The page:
The cost of virtualization

June 13, 2008

Virtualization is in the air around here, partly as a way of being environmentally friendly; fewer physical machines means less power and heating and so on. Now, I'd like to be environmentally friendly, but one of the issues with virtualization is that getting into it for anything important has significant startup costs.

One of the reasons we run different services on different machines to start with is for fault isolation, so we don't have all of our eggs in one basket. Virtualization reverses that; if you lose your host machine, you will lose any number of virtual machines. Thus if you are virtualizing important machines you need to be able to recover from this, which means at least two fairly beefy host machines and something approximating a SAN.

(This assumes that you aren't using virtualization just as a way of dealing with stupid software that demands to take over a whole machine.)

This issue makes it hard to just dabble your toes in virtualization. It's a serious investment and thus a serious commitment to get involved, which makes it a hard sell unless you are convinced that it is the way to go.

(This is especially so if you don't already have a SAN environment and a need for some big servers, so that if virtualization doesn't work out in practice you can't just use the hardware for something else.)

Note that in many cases you don't need expensive vendor software for live migration and failover and so on. Certainly in our environment it would be good enough just to bring the storage for the virtual machines up on another host machine and boot them back up, exactly as if we'd had a localized power failure with real hardware.

(Don't laugh. How many machines would you lose right now if one of your rack PDUs failed? If you can accept that, you can accept a virtualized version of it, especially as you can probably recover faster in the virtualized case. You might even be able to automate the recovery.)


Comments on this page:

From 71.91.135.9 at 2008-06-20 09:09:07:

Have you ever run ESX or Xen in HA modes? Your whole argument goes out the window.

By cks at 2008-06-20 13:12:04:

I don't think any HA mode can eliminate the need for multiple relatively powerful servers, although with extra software and disk space you might be able to get away from the need for some sort of SAN itself.

(You need relatively powerful host machines because you need to be able to run all of your virtual machines after you lose one host. This implies that each host has to be over-configured for its usual load, so that after you lose one machine your remaining pool of hosts can take over the orphaned virtual machines without dying.)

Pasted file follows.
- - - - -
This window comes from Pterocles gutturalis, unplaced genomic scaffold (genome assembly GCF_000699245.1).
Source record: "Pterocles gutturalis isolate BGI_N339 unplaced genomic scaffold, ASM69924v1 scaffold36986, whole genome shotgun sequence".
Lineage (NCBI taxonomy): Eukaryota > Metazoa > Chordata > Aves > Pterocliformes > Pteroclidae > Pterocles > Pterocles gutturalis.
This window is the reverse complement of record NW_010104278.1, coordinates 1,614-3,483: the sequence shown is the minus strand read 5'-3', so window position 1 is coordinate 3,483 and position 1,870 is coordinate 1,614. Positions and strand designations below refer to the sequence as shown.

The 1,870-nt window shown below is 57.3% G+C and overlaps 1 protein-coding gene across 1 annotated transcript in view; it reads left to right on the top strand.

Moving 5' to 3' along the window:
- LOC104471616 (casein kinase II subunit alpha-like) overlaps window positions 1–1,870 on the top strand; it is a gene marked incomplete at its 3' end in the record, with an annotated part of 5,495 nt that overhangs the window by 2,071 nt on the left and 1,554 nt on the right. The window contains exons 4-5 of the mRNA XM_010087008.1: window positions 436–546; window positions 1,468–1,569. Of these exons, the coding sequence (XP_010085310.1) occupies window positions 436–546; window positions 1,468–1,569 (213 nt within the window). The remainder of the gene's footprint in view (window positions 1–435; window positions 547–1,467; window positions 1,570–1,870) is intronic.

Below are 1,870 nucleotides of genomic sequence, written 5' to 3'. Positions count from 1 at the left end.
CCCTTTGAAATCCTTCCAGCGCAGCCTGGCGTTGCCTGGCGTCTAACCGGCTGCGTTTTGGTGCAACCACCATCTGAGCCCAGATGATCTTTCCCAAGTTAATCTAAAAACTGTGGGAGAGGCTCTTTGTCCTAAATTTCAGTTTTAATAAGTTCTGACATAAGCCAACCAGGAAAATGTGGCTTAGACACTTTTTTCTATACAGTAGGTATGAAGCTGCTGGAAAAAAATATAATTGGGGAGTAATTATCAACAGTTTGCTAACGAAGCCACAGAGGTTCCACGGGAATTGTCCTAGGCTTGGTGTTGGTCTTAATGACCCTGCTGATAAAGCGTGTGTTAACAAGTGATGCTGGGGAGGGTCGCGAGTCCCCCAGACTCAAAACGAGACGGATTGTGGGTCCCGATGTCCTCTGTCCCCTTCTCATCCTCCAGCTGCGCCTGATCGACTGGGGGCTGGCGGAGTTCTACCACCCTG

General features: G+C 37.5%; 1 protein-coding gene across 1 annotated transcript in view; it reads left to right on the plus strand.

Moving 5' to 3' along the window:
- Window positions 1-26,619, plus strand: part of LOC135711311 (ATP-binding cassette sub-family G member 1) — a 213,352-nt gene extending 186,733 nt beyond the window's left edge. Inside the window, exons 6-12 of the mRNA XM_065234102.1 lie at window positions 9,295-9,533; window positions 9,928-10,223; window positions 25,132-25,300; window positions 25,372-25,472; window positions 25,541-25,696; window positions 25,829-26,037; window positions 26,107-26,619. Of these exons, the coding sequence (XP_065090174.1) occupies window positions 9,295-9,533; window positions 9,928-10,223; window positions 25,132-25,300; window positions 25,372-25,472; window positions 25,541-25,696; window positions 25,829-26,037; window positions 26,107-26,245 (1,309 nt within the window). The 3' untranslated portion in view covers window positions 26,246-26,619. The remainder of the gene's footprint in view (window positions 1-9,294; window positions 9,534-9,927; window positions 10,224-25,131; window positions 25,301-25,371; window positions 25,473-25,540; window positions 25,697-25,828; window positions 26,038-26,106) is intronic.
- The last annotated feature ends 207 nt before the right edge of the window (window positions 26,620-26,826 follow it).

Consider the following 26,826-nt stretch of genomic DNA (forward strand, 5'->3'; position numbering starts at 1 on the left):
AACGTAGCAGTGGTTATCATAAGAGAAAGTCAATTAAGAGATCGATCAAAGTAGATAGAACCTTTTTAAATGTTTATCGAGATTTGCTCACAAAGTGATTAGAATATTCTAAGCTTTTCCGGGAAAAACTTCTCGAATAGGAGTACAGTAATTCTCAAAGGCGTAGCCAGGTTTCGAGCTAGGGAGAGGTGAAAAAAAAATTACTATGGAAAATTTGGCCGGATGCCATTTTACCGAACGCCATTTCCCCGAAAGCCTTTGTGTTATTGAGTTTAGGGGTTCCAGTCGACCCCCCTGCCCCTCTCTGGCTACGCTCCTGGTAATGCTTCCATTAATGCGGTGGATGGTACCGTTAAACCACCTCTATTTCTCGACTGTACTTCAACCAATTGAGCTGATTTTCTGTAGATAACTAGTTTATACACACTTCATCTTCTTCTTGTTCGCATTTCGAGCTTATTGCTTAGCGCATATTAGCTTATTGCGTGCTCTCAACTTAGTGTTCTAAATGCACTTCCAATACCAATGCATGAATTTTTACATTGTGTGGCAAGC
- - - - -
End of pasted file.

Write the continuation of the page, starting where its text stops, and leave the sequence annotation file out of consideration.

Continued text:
To put it another way: if you're getting into virtualization for anything important, you can't just use some existing spare servers you happen to have lying around; you're going to have to build a real environment for the purpose, which costs a not insignificant amount of money. (And it costs more if you have to pay license fees for things like ESX HA support.)

From 71.65.56.124 at 2008-06-21 09:31:16:

You're right, in that the idea of virtualization is a tradeoff.

For example, I just built my infrastructure using a blade enclosure of 10 servers. I could have done the same thing with 2 extra large machines in a high-availability failover setup with ESX. Because I'm only dealing with 10 physical machines, it wouldn't be worth the tradeoff. If I scaled that up an order of magnitude and had the option of building 100 blades or 20 high-availability ESX machines, the extra cost of ESX is such a smaller percentage that it pays me to only have the 20 servers.

Due to the relative higher cost of the 20 large servers, they're highly redundant and less likely to go down due to transient infrastructure issues. You're also more likely to have redundant, well, everything, if you're spending the sort of money to get an infrastructure of servers like that.

After researching it for several months, I'm convinced that in the right infrastructure, Virtualization can have a much higher uptime than a lot of enterprise-level individual server implementations. It's just not for everyone, due to the extra cost of the HA virtualization environment.

--Matt
http://standalone-sysadmin.blogspot.com

Written on 13 June 2008.
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